Well, if that doesn't sum up the musical legacy of Bon Jovi, I'm not sure what does. (Thanks for the headline, Lakisha). Last night's Idol was "rock night" with Jon Bon Jovi and his keyboard player. Where was erstwhile guitarist Richie Sambora? Probably somewhere discussing nuclear physics with homewrecker Denise Richards. (Though I can't bag too much on Denise Richards. After all, she did give us "Wild Things" with Neve Campbell, particularly a scene that worked out the rewind, pause and slow mo buttons).
Congrats, America! After Idol's "telethon" last week, you completely wiped out poverty, disease and starvation. Now we can get back to more pressing matters, like televised karaoke.
Interesting note: last week there were a lot more votes than usual, because people care, y'all. And since last week's vote totals will be added to this week's, and two will go home, it would seem that good and bad performances from last week would count "more" towards staying or going than this week's. Probably good news for Jordin, bad news for Lakisha.
JBJ's top of the show advice was unique: "make it your own," said the star of Moonlight and Valentino, and Vampires: Los Muertos. Unbelievably, one of the Idols took that straight to heart.
Phil starts us off with "Blaze of Glory," a song from a movie where Kiefer Sutherland killed people much less efficiently than he does these days. JBJ said he had a "big voice for a big song." I don't know what it is with Phil. I seem to like him much more than most Idol pundits, and certainly more than Simon (with whom I usually agree). Maybe it's because I'm a fan of Buffy, Angel and other vampire lore, so I'm not disturbed by his Nosferatu appearance. Phil rocks the song out, hits the big notes and is really good.
One of my frontrunners (along with Melinda), Jordin, takes on stadium rock staple "Livin' on a Prayer." Not sure I buy Jordin's knowledge of "Tommy and Gina" and their union travails working on the dock. Not sure I buy her version of this song, either. Actually, it's a big hot mess. Jordin, who has been pretty unflappable crossing different genres, shits the bed here. Her vocals seem underpowered and the song just swallows her whole. I like her hair, though.
Lakisha finds a Bon Jovi song that isn't necessarily a "rocker," the soul-tinged "This Ain't a Love Song," and belts it out (she probably looked to see if Kelly Clarkson, Ruben Studdard or any other Idols had recorded a Bon Jovi tune, but came up empty). She even appeared less than ornery in her moments with Seacrest before the shrieking begins. Sorry, I'm just not a Lakisha fan, and even though the judges fall all over themselves to praise her for this, it really did nothing for me. I start eagerly anticipating the return of Veronica Mars at this point. Lakisha, blessed with a big, bold voice, sings every song with the subtlety of a William Shatner Shakespeare festival and the personality of Sean Penn at a paparazzi convention. She's better this week than in previous weeks, but I don't know if that is gonna help her (I can only hope).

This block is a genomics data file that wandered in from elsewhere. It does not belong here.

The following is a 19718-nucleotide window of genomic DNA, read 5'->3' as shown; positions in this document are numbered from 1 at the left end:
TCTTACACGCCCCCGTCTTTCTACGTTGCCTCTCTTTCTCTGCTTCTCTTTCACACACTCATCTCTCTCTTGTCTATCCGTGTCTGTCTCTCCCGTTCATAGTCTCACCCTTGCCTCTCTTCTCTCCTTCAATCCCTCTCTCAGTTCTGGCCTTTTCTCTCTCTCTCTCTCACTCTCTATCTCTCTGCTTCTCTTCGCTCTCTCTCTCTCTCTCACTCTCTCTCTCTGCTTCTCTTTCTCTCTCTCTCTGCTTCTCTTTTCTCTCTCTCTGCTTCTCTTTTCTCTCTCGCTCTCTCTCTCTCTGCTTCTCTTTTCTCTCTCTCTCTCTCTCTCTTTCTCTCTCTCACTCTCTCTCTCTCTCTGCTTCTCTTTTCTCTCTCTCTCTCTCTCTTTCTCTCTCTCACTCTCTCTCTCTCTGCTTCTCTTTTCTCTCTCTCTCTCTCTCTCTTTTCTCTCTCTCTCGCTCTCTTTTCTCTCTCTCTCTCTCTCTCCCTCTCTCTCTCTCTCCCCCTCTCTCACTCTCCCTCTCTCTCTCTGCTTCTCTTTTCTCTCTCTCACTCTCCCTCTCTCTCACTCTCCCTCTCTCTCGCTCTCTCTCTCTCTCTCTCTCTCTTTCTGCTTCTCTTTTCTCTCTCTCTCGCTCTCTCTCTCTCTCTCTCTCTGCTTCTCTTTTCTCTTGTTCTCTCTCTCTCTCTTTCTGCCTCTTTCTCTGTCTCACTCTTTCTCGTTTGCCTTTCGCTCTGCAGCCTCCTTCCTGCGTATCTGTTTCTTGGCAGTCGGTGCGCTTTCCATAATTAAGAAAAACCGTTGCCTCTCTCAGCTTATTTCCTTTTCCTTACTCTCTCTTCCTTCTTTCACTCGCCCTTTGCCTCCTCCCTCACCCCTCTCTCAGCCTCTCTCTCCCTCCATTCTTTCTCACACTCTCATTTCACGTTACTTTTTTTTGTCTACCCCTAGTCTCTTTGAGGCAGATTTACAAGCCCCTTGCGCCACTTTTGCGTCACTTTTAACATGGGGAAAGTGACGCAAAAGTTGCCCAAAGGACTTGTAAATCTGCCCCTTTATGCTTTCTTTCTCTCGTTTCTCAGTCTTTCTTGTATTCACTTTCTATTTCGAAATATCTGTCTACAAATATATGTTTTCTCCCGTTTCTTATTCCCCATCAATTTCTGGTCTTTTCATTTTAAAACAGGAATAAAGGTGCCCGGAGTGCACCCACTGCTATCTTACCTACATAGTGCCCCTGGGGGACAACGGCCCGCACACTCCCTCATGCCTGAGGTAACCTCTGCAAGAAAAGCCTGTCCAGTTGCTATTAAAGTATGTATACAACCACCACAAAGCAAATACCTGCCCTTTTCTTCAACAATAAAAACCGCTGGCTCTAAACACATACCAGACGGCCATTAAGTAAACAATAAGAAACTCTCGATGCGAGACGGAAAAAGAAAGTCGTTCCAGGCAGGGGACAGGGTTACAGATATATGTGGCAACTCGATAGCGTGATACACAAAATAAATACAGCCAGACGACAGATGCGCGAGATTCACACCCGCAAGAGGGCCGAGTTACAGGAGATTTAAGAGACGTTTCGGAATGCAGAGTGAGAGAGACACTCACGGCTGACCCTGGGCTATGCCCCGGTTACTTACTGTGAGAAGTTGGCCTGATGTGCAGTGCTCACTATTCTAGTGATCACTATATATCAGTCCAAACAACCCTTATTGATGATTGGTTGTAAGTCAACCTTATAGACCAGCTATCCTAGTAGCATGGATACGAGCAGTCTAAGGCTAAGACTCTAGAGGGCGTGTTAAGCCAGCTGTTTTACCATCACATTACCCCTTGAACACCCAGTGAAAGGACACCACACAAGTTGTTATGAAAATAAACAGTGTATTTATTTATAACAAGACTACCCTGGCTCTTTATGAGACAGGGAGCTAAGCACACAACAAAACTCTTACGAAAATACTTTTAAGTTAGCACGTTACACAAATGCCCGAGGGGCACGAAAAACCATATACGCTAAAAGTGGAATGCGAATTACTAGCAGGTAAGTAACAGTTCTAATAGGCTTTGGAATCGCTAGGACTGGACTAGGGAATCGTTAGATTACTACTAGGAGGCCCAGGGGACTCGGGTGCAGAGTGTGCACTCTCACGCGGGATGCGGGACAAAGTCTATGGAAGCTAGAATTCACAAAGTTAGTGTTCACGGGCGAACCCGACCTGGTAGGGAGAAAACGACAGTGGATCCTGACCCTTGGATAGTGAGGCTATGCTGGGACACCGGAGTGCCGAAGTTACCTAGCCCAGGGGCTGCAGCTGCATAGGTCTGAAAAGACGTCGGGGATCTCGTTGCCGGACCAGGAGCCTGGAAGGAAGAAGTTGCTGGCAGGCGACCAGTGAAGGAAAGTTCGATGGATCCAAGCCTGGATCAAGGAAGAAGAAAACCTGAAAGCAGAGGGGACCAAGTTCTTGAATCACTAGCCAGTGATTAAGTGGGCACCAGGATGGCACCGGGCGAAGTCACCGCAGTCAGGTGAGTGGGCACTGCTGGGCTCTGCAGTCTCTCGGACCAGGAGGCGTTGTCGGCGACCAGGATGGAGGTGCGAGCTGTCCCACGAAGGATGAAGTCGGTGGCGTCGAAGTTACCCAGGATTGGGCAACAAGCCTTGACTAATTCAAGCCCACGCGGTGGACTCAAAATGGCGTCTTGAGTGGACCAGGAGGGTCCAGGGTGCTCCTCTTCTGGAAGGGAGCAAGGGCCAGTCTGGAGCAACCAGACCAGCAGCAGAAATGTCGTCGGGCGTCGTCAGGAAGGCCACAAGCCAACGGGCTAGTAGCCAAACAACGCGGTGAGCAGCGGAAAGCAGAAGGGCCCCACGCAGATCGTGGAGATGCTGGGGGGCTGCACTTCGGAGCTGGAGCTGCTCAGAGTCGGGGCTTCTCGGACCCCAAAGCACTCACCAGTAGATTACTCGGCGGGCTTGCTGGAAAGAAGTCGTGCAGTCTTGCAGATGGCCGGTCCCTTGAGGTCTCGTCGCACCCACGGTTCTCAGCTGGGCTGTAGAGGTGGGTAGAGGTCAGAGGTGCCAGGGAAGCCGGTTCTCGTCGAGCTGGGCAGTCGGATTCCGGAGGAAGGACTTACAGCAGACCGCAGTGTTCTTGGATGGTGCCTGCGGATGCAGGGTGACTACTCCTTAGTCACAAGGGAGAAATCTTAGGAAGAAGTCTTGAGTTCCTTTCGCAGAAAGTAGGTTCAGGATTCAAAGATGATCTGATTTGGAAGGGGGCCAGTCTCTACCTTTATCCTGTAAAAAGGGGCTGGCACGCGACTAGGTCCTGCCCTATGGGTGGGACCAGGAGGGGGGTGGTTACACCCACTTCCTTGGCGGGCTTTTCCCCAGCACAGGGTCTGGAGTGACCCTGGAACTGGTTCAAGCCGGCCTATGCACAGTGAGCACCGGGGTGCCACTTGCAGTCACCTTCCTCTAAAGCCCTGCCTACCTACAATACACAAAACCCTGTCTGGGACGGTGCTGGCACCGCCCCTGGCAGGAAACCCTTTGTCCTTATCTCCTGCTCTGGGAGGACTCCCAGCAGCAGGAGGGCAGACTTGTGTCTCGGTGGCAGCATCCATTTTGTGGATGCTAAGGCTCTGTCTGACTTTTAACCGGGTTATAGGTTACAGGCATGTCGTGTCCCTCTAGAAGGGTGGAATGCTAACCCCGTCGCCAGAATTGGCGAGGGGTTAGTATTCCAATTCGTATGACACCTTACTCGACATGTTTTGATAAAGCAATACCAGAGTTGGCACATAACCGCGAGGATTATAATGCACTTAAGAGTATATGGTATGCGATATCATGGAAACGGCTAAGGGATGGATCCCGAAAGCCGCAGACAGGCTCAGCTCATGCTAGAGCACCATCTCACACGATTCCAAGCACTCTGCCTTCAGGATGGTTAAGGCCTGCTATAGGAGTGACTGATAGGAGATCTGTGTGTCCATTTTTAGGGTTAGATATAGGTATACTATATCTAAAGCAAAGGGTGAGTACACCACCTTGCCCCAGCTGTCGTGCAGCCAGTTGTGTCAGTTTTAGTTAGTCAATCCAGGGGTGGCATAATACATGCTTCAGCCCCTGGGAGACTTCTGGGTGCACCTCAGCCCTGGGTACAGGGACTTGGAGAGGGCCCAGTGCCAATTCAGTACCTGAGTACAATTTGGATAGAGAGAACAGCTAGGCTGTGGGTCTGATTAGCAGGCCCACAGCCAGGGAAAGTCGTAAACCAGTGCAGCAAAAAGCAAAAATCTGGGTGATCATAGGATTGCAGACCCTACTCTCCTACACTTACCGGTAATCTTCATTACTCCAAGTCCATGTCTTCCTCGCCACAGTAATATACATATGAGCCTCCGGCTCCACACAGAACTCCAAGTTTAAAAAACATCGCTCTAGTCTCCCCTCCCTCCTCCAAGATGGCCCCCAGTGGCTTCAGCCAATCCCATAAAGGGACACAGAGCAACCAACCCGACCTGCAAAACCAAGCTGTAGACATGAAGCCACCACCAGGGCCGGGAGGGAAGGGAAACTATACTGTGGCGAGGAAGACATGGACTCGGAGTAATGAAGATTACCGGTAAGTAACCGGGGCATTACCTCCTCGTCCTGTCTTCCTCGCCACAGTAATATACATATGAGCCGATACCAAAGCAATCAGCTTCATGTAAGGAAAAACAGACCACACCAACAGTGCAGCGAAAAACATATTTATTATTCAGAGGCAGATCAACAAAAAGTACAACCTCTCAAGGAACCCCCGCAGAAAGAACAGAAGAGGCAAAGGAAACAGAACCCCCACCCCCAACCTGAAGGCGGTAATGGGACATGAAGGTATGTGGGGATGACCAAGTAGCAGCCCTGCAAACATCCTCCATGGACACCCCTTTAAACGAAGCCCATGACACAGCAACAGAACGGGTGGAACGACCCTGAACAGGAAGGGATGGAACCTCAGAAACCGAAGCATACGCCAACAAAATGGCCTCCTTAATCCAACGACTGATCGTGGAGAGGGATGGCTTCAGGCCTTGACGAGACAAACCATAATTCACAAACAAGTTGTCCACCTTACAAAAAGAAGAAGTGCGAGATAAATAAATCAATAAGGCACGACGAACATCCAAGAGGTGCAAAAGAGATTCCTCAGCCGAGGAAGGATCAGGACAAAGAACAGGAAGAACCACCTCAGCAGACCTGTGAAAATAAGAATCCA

Every week Blake comes on, I dread the return of the goofy beatboxing. Spitting and trying to imitate Michael Winslow in the Police Academy movies isn't necessarily my idea of music. But you know what? Holy shit. Blake gives beatboxing a good name. Blake takes the anthemic "You Give Love a Bad Name" and really, truly "makes it his own." I don't think I've ever in all my Idol watching time, seen someone take a song and rework it so completely and do something so original with it. And it's not like "Bad Name" is something by Sinatra or The Beatles, so sacred and perfect as is that it shouldn't be tampered with. Against all better judgment and previous conceptions, I absolutely love this. He also manages to work in some straightforward "singing" through the middle of the song, to throw us non-beatboxers a bone and show us that he can carry a tune as well. I rewound it three times to watch it again. I'm astonished that I found this adventurous and bizarre take so compelling. Bravo, Blake. Bravo.
Chris Richardson comes out with "Wanted Dead or Alive." I watched Chris Daughtry. I listened to Chris Daughtry. And Chris Richardson, you're no Chris Daughtry. While Chris Richardson is not quite as nasal as usual (though he still tries to rock through his nose somewhat), this is about as "rock" as Vanilla Ice is "rap."
Melinda, who is nervous about performing a rock song, completely charms JBJ, who tells her to take "Have a Nice Day" to "church." In about 3 seconds flat, Melinda completely dismisses any concerns we might have had about her taking on a rock song. She growls, belts and sings her way through the the newer Bon Jovi song, and even has fun with it. She cozies up to the guitarist, hits every single note (as usual), and fiercely prowls the stage like Tina Turner with shorter legs and no neck. Outstanding (as usual).
Wow, Top 2 is tough to judge. It's definitely a choice between Melinda's and Phil's straightforward rock versions, and Blake's just beamed in from Alpha Centauri version. As much as I'm a (lonely) fan of Phil, I'll go with:
TNRLM's Top 2: Melinda, Blake
TNRLM's Bottom 2: Jordin, Chris
That's just for this week, of course. Cumulatively, I'd say the bottom 2 should be Lakisha and Chris, and if all is right with the world, that's who should be going home tonight (though I'm betting the teenyboppers who like ersatz Timberlake will keep nasal boy, and send Phil and Lakisha home).
Oh, and George W. Bush? Your thank you to America (and Bono!) for our charity was a little pitchy there, dawg. Laura had some yo factor, but in the end, you brought it home and made it your own.